Scholarships Sparkle At ARTS By George!

Ally McAlpine / Fourth Estate

Biggest fundraiser for nine Mason programs


During Luke Ratcliffe’s childhood, he began teaching himself music on a small upright piano his family owned. His parents wanted him and his two younger brothers to each take a year of piano, but it only stuck for him. He said his desire to play music was almost a calling.

Years later, Ratcliffe is a highly successful pianist. He is currently preparing for the Sydney International Piano Competition, one of the most prestigious competitions in the world. He is also planning to perform next semester with a few local orchestras. With all of these achievements, maybe it should be no surprise to learn that he has an ARTS by George! scholarship, an award supported by one of the largest events within the arts community at Mason.

“Our motto in the College of Visual and Performing Arts (CVPA) is, ‘The arts create community,'” Susan Graziano, the college’s director of development, said. “And [ARTS! by George!] is the best, signature event that we have that showcases that the arts create community.”

ARTS by George! was held Saturday, Sept. 28, in and outside of the de Laski Performing Arts Building. All seven main programs and schools in the CVPA, as well as the Mason Community Arts Academy and Green Machine, presented student performances that highlighted each of their particular specializations. Towards the end of the evening, Audra McDonald, a six-time Tony winner and this year’s guest artist, performed in the Center for the Arts.

ARTS by George! raises about $300,000 each year, with approximately half of the amount going towards student scholarships. In 2018, Graziano stated the event raised $259,000 and gave $141,000 in scholarships. Sponsors of this year’s event include former university president Ángel Cabrera, and Carolyn and Milt Peterson, who gave 8 million dollars to build Peterson Hall.

Graziano said the main mark she has left on the event has been to lower its costs while increasing profits without affecting the performances in any way. General tickets for this year’s event started at $300, with Mason alumni tickets beginning at $125 and sponsorships at $1,800.

For the students who are awarded a scholarship from ARTS by George!, every little bit helps. The scholarship amounts and recipients are determined by faculty members. Donors can specify what program they want their funds to go towards, after which Graziano and her team figure out exactly how much money each unit has to spend and disperses it to them.

Sophomore theater major Hasan Crawford is also an ARTS by George! scholarship recipient. He has known since his first role in the seventh grade that theater is something he could pursue forever. Crawford was cast as the lead in his middle school’s musical, after his theater teacher recommended he audition for it. He hasn’t looked back since.

From age 15, Crawford worked as often as he could in order to save up money to attend college. He pays for his tuition himself, out of pocket. His family helps to support any other costs, like books and course fees. Crawford has only attended Mason for the past two years, and what he’s learned since arriving has already benefited him.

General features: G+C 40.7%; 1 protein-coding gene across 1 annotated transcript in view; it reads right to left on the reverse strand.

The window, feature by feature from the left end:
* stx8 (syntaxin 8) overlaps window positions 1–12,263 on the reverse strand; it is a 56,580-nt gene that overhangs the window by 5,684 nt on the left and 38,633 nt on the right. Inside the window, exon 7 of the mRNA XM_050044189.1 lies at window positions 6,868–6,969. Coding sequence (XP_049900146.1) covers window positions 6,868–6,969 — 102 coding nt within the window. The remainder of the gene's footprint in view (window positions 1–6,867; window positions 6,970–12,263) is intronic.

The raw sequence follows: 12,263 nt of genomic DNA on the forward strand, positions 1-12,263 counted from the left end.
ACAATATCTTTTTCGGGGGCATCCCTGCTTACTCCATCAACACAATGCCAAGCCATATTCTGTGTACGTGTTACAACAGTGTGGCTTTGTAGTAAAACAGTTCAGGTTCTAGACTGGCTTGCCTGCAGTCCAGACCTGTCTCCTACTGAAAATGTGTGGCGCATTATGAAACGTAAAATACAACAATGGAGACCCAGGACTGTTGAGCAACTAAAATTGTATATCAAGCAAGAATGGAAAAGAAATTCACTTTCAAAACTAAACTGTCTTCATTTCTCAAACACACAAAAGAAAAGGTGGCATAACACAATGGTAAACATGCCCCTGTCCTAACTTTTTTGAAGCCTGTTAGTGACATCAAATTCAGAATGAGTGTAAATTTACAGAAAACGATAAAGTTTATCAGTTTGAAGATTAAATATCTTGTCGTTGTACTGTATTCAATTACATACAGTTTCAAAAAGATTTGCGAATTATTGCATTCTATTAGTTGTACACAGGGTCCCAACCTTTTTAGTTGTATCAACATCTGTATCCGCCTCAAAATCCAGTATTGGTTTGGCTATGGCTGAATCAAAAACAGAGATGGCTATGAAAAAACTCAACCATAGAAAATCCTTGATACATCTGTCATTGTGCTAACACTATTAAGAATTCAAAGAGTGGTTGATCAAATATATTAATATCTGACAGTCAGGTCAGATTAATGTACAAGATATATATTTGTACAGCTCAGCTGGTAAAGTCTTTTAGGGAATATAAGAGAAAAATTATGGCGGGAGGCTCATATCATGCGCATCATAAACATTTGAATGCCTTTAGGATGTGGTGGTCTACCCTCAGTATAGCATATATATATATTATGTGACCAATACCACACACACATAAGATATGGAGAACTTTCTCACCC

“Just being able to study here and getting my skills up has helped with getting jobs,” Crawford said. “This year, I’m starting to audition for shows that pay so that I can start helping, using that money to go towards paying for my education.” 

College is heavily important to Crawford’s family. His grandfather stressed the importance of education to him. One of his ancestors was illiterate, and lost land that the family had owned after slavery ended when he signed a contract that he couldn’t read. 

“My culture as an African-American, I’d say it’s a pretty big part in almost everything I do, especially theater,” Crawford said. “Having that history and being able to implement that history in the work that I do has been just so fulfilling to me. It’s just been great to sort of share my culture with other people through the art form that I love most.” 

Ratcliffe does not have student debt, even though he’s a senior pursuing an accelerated master’s. He transferred from The Juilliard School to Mason’s school of music last fall. In-state tuition at Mason combined with room and board for the 2019–2020 academic year is only $24,510, while Juilliard charges $67,948 for a continuing student living on campus in a double room during the 2019–2020 academic year. Juilliard also warns students the “costs of living in New York City are high and off-campus rents can be exceedingly high” on its tuition, fees and expenses page

Ratcliffe was putting himself through school with the financial aid he received each year, which is only around a third of the total tuition. 

Then, at the start of his junior year, Ratcliffe’s mother was diagnosed with breast cancer for the second time. He found himself taking a bus back every weekend to go home and help. He later took the next semester off from school, and came back to the NOVA area to live at home while working for his chiropractor father as a physical therapist’s assistant until he enrolled at Mason. Since, he has continued his education, and his mother has fully recovered from her cancer.

“I don’t think I would have been able to stay literally living in New York because it was just too expensive,” Ratcliffe said. “So, that contributes to the freedom that I feel now. There’s no debt, I’m not in debt, and I’m making money as well, to fund projects and to do things instead of working to pay back [student loans].” 

Ratcliffe has performed in ARTS by George! in the past, while Crawford has not either year. 

Many other students performed in the showcases, highlighting piano celebrations, the student opera and winter guard. These artists showed their specific skills, in the process becoming the highlight of the evening.